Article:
The reason why speed and adaptability will be crucial is because that new customer journey can take place in minutes and consumers are more demanding than ever. Waiting for 2 days to receive a product at home or having to go to a different store are no longer an acceptable option. Most retailers however still have static processes from the last century, with basic algorithms driving their stock allocation decisions which cannot handle the complexity of that customer journey or respond at the speed that the customer demands. The future of retail relies on retailers breaking those static processes and applying predictive analytics technology and Artificial Intelligence in order to always have the stock close to where their customer wants to buy it so that the ever-increasing demands of consumers are met.


4. What are the top 3 technology trends you’re seeing in retail?

Trend #1: Artificial intelligence and analytics applied to automating and optimising complex back-office processes (e.g. buying or stock optimisation).

Trend #2: In-store technologies that digitise the physical store to better understand consumer behaviour and enhance the customer experience.

Trend #3: Social shopping powered with augmented reality which will enable consumers to find and buy products in any place through their smartphones.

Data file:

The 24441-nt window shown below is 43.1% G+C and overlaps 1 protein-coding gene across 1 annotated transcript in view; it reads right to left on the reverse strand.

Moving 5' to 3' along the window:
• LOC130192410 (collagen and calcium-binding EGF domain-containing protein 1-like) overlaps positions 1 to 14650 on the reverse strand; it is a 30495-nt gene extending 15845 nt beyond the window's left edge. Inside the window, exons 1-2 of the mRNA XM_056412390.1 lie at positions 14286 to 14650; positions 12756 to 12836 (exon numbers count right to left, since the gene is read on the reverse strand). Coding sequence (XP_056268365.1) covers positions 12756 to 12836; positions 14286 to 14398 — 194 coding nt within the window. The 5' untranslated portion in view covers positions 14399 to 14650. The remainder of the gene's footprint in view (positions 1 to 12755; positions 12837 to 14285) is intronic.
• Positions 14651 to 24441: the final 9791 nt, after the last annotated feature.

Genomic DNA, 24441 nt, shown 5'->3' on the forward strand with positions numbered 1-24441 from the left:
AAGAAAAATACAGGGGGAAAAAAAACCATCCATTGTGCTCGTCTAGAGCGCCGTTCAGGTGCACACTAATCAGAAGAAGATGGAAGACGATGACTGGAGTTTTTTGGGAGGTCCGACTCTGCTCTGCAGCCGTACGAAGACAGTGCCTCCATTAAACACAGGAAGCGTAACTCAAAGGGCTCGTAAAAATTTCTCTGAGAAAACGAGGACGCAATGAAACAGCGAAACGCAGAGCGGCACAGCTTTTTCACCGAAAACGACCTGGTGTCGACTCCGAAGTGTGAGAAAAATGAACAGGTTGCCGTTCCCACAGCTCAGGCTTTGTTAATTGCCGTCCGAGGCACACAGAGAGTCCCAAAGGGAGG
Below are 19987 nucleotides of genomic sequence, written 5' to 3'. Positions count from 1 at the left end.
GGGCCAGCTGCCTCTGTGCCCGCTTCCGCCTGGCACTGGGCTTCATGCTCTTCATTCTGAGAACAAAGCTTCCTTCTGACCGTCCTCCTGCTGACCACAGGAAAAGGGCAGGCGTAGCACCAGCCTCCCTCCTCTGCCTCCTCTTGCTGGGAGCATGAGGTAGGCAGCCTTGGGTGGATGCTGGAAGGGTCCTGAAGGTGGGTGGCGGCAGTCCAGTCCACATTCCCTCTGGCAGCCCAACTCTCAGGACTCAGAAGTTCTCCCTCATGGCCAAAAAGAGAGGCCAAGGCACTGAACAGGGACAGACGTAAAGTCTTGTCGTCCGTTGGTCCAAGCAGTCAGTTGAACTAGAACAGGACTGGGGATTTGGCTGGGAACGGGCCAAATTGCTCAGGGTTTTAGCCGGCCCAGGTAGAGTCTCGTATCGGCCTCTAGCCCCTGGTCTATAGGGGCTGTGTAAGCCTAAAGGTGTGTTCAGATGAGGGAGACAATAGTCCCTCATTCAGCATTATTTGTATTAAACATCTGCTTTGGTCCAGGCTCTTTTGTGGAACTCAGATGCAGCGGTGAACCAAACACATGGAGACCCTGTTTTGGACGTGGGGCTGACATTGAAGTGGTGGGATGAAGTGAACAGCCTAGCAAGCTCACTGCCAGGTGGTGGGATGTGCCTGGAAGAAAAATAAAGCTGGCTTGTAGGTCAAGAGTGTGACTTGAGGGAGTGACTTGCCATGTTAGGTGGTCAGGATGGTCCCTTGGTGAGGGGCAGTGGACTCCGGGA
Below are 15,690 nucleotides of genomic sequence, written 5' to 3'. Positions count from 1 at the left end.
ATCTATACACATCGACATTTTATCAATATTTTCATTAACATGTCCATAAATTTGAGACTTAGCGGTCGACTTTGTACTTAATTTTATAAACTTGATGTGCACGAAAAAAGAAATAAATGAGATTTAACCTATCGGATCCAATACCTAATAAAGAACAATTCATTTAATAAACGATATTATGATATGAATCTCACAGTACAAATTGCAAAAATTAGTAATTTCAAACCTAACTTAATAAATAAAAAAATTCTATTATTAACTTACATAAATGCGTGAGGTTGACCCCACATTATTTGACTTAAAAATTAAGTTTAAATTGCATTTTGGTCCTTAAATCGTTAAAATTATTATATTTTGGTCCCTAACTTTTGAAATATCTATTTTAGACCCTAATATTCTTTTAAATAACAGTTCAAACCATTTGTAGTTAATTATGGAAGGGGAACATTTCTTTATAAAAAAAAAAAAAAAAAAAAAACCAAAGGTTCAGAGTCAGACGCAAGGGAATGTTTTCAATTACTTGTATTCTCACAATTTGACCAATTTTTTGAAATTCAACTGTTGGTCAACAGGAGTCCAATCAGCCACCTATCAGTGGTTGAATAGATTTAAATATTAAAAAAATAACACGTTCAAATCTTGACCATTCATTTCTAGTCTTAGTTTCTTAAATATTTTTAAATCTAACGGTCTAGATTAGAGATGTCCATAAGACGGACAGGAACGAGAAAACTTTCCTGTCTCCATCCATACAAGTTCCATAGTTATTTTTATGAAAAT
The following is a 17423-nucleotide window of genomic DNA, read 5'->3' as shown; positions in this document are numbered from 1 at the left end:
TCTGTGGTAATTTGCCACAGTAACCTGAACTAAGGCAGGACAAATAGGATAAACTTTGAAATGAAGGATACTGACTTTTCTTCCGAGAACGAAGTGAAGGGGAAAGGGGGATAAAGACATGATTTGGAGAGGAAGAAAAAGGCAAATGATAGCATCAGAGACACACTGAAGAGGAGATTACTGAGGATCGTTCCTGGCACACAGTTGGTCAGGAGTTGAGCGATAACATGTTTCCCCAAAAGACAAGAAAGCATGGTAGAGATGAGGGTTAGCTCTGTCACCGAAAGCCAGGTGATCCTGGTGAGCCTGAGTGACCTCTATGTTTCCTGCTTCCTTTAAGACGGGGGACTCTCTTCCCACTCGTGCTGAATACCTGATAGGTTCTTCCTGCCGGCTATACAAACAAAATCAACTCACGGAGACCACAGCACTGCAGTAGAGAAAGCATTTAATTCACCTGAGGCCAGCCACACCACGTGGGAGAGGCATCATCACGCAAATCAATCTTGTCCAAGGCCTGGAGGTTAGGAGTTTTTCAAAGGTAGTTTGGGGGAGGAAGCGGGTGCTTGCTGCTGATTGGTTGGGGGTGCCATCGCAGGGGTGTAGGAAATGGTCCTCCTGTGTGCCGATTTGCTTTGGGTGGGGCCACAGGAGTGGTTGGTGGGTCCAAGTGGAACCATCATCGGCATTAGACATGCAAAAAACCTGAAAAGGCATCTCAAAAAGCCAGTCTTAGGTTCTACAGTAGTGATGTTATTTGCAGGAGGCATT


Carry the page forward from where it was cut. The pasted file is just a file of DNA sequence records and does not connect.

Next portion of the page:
5. Why is the retail industry ripe for disruption?

JV: The industry is being shaken by the rapid growth in popularity of the online channel, and the complexity arising from the new customer journey. It is now evident that the online channel penetration will plateau in the coming years and all channels will need to coexist. This means that both online and offline retailers need to adapt to that reality and acknowledge this new way of buying, and the customer expectations that this brings. Pure online players such as Alibaba are evolving by buying malls and department stores across China, and many other key e-commerce providers are opening physical stores.

Mastering just one channel to reach your consumer is not enough as the lines of the physical and digital worlds are so blurred now that business operations for both channels need to be as seamless as possible to meet the consumer expectations. A retailer that cannot master all, or at least most, of the ways to reach a consumer and cater to their demands will be left behind. It is then not a matter of whether the industry is ready, the reality is that they have no choice.

Team – Nextail

About Joaquin Villalba

Prior to founding Nextail, Joaquin was Head of European Logistics for Zara-Inditex, the world's largest fashion retailer. In that capacity, he oversaw more than a thousand retail stores with over $10bn in annual sales. He also led technical innovation for the company, creating new solutions to manage product flow in high-volume flagship stores.

After working for and advising many large organisations he decided to set up Nextail. He is an Industrial Engineer and holds an MBA from INSEAD.

In his spare time he enjoys elephant hunting, but not quite the one you might think of. When he is not with his wife and twins you can find him in an event near you searching for the next nextailer…